Teen found guilty of murdering Haverhill schoolboy Harley Barfield
A 16-year-old boy has been found guilty of murdering Haverhill schoolboy Harley Barfield.
The jury returned its verdict at 3.50pm today at Ipswich Crown Court after five days of deliberation.
There were emotional scenes in the public gallery as the majority verdict of ten to two was delivered.
Mr Justice Thomas Linden described the case as one in which there would be ‘no winners’.
He thanked family and friends of those involved for their ‘dignity and humanity’ during the trial and the jury for returning a verdict after a ‘sad and difficult case in which the stakes were very high’.
Harley Barfield, 16, had been stabbed by the youth during an altercation in the Strasbourg Square car park in Haverhill on January 9.
During the trial it was revealed that Harley, 16, had suffered three stab wounds, four puncture wounds and five incised wounds.
One of the wounds punctured his heart and the resulting loss of blood caused multiple organ failure. Harley died on January 11 at the Royal Papworth Hospital in Cambridge.
The trial had heard that Harley and his attacker, who cannot be named due to legal reasons, had a long-running dispute over a girl, the bitter nature of which ultimately led to the fateful confrontation.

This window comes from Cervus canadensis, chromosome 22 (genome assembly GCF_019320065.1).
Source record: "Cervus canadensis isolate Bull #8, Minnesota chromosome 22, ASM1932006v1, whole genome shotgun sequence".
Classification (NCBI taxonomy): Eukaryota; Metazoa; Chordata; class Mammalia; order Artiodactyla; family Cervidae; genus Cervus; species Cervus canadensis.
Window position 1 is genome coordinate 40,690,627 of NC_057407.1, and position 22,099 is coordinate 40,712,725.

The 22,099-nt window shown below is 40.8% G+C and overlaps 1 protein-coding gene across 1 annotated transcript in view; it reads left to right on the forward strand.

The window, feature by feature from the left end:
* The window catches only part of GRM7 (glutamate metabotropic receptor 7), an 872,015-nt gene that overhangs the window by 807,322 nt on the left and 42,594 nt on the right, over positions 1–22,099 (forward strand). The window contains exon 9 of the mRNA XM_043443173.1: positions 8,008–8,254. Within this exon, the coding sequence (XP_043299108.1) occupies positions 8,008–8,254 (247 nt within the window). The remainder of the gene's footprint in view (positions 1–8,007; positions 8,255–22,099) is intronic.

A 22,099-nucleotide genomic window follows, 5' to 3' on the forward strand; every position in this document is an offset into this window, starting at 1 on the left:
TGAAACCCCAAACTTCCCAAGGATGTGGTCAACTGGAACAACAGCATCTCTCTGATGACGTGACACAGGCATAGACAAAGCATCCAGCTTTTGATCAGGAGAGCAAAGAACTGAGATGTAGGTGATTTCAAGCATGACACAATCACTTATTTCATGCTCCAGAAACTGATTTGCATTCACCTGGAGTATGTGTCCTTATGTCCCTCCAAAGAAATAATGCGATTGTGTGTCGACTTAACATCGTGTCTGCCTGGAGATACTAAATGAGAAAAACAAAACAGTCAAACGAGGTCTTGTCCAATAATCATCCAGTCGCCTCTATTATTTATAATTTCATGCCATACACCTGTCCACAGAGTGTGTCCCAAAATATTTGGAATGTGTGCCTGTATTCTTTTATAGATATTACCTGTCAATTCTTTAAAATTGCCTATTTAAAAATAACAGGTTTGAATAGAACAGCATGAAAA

Part of the feud was due to the defendant being accused by Harley of stalking the girl.
The defendant had claimed that he never meant to kill Harley, but prior to the murder trial had already admitted to manslaughter and possession of a bladed item in a public place.
During the trial Dr Emma Went and Dr Richard Church, two psychiatrists that examined the defendant, had given their assessment of his state of mind at the time of the attack.
They both agreed that he has autism, that he suffered from anxiety and depression as a result of breaking up with his girlfriend and that he displayed some signs of post-traumatic stress disorder (PTSD) and trauma as a result of regularly being bullied and being subjected to numerous assaults.
Dr Went had said these were a “significant factor in causing his behaviour at that particular time.”
But Dr Church thought differently, as was outlined during the summing up evidence by the judge, Mr Justice Thomas Linden, who said: “Dr Church fundamentally disagreed with Dr Went’s views, because unfortunately the view was so out of keeping with the evidence and relied on taking (the defendant’s) account of the evidence and it fell down very quickly.”
The 16-year-old defendant, who cannot be named for legal reasons, will be sentenced on December 19, following reports.